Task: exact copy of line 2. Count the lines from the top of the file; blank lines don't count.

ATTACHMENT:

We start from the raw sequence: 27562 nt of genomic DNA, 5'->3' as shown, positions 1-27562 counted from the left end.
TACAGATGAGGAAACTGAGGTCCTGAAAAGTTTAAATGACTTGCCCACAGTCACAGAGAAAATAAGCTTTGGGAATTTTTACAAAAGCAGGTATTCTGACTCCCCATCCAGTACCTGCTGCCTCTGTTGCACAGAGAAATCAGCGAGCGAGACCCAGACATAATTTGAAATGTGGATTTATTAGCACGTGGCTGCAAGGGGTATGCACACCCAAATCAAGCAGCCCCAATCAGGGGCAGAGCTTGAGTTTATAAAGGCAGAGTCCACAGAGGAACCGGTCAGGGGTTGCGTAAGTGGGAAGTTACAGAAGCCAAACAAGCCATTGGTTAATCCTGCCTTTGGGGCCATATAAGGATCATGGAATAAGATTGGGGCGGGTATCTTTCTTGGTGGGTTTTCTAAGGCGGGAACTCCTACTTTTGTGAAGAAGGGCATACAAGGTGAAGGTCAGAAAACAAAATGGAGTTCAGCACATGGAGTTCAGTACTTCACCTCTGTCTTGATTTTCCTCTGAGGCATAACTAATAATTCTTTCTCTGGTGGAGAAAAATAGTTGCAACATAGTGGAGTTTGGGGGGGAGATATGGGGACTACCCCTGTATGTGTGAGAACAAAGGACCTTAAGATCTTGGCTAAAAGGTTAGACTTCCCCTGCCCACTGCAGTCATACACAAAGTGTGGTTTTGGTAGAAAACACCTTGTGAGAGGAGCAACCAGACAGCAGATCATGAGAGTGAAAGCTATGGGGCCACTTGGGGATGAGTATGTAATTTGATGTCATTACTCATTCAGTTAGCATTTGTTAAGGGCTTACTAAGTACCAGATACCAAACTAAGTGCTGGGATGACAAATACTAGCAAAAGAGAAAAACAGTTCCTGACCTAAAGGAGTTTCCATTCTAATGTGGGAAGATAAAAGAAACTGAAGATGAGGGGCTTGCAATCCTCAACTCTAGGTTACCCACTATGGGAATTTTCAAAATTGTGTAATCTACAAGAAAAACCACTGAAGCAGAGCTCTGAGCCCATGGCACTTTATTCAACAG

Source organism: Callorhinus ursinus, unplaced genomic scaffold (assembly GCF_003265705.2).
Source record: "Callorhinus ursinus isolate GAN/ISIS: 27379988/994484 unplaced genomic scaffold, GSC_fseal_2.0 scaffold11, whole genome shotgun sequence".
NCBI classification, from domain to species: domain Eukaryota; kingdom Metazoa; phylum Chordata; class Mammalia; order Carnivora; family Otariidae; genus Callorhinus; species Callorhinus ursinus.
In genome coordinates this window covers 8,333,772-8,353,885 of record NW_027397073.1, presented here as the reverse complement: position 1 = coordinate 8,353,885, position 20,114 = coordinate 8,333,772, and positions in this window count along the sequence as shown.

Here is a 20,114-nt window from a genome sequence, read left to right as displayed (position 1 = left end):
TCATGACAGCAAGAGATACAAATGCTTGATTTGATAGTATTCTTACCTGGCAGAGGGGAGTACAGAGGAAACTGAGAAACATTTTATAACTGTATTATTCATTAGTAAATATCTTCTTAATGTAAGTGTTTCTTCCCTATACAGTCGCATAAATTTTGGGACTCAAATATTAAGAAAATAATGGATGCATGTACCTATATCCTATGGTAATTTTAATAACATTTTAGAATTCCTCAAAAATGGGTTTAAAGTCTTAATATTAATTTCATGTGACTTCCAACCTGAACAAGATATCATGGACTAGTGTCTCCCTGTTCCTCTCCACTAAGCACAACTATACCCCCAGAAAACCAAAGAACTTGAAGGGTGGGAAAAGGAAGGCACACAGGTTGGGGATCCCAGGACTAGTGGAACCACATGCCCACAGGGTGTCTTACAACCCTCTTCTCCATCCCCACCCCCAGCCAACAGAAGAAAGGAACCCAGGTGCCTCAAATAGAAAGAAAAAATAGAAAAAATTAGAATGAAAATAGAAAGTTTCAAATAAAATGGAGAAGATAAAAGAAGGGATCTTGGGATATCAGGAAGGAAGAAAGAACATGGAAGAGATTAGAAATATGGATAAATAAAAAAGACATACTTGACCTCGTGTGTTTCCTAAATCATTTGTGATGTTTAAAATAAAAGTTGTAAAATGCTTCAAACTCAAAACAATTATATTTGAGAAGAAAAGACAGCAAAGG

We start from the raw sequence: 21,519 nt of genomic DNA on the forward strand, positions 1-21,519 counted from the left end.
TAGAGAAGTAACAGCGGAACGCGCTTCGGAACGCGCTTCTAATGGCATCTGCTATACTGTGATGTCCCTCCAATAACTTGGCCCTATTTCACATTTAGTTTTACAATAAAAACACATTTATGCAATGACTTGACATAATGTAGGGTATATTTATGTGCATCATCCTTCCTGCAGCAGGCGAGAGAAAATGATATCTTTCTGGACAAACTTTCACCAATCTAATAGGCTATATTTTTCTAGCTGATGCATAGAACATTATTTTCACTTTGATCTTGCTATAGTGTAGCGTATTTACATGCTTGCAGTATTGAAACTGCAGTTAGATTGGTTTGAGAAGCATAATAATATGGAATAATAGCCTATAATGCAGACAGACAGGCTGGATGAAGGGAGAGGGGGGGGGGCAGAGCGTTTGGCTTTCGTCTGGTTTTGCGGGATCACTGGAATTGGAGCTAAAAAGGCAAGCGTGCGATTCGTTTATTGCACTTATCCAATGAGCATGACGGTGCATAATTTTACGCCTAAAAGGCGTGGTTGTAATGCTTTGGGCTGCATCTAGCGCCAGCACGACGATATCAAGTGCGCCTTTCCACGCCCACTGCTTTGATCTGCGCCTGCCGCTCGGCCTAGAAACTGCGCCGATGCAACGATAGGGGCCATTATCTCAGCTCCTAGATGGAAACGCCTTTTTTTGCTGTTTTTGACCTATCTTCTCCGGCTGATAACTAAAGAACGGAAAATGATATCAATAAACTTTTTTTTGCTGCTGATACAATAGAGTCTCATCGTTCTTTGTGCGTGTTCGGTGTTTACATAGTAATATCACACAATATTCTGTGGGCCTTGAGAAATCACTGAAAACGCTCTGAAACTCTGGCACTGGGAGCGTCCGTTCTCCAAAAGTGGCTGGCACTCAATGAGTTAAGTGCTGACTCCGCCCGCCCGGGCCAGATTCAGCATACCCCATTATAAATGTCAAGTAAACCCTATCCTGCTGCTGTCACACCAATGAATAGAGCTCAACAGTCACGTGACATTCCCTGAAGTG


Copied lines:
TACAGATGAGGAAACTGAGGTCCTGAAAAGTTTAAATGACTTGCCCACAGTCACAGAGAAAATAAGCTTTGGGAATTTTTACAAAAGCAGGTATTCTGACTCCCCATCCAGTACCTGCTGCCTCTGTTGCACAGAGAAATCAGCGAGCGAGACCCAGACATAATTTGAAATGTGGATTTATTAGCACGTGGCTGCAAGGGGTATGCACACCCAAATCAAGCAGCCCCAATCAGGGGCAGAGCTTGAGTTTATAAAGGCAGAGTCCACAGAGGAACCGGTCAGGGGTTGCGTAAGTGGGAAGTTACAGAAGCCAAACAAGCCATTGGTTAATCCTGCCTTTGGGGCCATATAAGGATCATGGAATAAGATTGGGGCGGGTATCTTTCTTGGTGGGTTTTCTAAGGCGGGAACTCCTACTTTTGTGAAGAAGGGCATACAAGGTGAAGGTCAGAAAACAAAATGGAGTTCAGCACATGGAGTTCAGTACTTCACCTCTGTCTTGATTTTCCTCTGAGGCATAACTAATAATTCTTTCTCTGGTGGAGAAAAATAGTTGCAACATAGTGGAGTTTGGGGGGGAGATATGGGGACTACCCCTGTATGTGTGAGAACAAAGGACCTTAAGATCTTGGCTAAAAGGTTAGACTTCCCCTGCCCACTGCAGTCATACACAAAGTGTGGTTTTGGTAGAAAACACCTTGTGAGAGGAGCAACCAGACAGCAGATCATGAGAGTGAAAGCTATGGGGCCACTTGGGGATGAGTATGTAATTTGATGTCATTACTCATTCAGTTAGCATTTGTTAAGGGCTTACTAAGTACCAGATACCAAACTAAGTGCTGGGATGACAAATACTAGCAAAAGAGAAAAACAGTTCCTGACCTAAAGGAGTTTCCATTCTAATGTGGGAAGATAAAAGAAACTGAAGATGAGGGGCTTGCAATCCTCAACTCTAGGTTACCCACTATGGGAATTTTCAAAATTGTGTAATCTACAAGAAAAACCACTGAAGCAGAGCTCTGAGCCCATGGCACTTTATTCAACAG